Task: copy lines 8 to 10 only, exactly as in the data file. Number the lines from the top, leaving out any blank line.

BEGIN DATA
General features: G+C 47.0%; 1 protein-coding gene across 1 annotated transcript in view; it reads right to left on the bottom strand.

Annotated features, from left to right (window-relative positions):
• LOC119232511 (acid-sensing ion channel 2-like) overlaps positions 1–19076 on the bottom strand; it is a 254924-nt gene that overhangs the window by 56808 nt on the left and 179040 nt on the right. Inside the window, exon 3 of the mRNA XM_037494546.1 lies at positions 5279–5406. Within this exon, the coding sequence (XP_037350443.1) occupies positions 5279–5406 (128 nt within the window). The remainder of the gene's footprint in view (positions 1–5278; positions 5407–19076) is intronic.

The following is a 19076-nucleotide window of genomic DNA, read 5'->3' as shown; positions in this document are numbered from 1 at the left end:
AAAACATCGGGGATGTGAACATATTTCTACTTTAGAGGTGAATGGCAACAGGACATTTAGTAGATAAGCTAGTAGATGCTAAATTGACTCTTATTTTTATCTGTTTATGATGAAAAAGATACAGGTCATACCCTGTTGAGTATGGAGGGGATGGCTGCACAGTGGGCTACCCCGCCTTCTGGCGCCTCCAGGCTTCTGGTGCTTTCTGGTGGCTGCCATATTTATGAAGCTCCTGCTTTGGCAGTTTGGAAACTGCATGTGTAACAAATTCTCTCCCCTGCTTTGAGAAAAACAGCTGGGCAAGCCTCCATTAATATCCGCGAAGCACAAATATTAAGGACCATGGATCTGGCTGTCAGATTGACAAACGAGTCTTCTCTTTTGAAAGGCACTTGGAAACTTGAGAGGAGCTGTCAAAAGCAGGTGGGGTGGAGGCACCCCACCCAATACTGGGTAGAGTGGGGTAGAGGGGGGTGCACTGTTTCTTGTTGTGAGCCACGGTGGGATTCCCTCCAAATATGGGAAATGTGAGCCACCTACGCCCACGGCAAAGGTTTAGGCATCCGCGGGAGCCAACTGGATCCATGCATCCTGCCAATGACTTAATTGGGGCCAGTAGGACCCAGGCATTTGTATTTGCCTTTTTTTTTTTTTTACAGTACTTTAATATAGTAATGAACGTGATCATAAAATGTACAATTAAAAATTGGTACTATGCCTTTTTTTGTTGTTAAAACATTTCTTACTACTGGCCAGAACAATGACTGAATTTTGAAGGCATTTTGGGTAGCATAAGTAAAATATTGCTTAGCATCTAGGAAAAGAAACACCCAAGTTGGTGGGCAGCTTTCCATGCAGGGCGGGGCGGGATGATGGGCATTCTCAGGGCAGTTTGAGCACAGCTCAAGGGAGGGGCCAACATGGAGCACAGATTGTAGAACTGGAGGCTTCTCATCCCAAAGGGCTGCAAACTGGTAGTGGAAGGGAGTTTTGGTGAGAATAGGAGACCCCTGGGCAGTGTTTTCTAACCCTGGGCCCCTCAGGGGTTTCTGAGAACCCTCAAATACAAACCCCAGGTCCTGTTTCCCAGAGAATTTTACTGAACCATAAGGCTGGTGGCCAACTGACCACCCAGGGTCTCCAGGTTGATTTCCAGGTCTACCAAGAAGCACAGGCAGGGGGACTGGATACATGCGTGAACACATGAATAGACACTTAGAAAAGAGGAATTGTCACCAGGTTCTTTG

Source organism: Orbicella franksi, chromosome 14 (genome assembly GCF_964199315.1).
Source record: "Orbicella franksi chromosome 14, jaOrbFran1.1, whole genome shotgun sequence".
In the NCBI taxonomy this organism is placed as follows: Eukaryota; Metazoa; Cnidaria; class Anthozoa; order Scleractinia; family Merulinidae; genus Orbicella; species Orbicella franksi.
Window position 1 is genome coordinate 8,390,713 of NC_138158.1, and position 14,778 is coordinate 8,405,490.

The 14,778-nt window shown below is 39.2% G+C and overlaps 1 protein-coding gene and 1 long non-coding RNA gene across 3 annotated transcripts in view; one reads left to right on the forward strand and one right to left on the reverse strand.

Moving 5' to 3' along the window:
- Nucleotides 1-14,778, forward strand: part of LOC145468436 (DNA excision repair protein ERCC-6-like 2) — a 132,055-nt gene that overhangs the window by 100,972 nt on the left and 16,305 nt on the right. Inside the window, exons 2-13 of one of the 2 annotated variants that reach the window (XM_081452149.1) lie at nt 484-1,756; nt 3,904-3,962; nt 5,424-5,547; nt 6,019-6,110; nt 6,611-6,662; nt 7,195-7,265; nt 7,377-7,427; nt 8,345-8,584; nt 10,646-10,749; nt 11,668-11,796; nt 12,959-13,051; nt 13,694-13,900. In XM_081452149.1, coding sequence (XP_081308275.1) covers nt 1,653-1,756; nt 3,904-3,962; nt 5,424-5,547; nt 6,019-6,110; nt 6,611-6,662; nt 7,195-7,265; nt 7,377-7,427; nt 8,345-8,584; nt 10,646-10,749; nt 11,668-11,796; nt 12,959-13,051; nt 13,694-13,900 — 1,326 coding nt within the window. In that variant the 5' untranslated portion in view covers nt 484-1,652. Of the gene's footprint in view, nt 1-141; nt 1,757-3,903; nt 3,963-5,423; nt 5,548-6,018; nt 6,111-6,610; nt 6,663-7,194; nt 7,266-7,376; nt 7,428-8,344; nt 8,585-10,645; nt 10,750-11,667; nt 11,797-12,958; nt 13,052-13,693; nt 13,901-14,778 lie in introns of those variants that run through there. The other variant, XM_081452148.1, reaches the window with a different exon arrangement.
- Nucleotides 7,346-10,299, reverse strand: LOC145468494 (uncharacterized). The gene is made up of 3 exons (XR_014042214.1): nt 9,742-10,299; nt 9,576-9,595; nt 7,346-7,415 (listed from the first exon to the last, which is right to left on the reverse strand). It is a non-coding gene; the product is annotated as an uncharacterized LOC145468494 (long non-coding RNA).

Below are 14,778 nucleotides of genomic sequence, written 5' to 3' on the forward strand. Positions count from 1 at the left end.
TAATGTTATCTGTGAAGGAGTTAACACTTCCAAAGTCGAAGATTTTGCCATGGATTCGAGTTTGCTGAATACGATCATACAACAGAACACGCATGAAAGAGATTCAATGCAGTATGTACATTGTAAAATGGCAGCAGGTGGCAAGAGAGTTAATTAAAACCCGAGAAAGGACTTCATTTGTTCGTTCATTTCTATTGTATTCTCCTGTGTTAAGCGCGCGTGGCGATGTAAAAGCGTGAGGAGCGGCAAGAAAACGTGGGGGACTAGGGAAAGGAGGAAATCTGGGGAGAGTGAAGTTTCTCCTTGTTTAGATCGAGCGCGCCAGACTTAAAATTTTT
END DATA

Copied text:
In the NCBI taxonomy this organism is placed as follows: Eukaryota; Metazoa; Cnidaria; class Anthozoa; order Scleractinia; family Merulinidae; genus Orbicella; species Orbicella franksi.
Window position 1 is genome coordinate 8,390,713 of NC_138158.1, and position 14,778 is coordinate 8,405,490.

The 14,778-nt window shown below is 39.2% G+C and overlaps 1 protein-coding gene and 1 long non-coding RNA gene across 3 annotated transcripts in view; one reads left to right on the forward strand and one right to left on the reverse strand.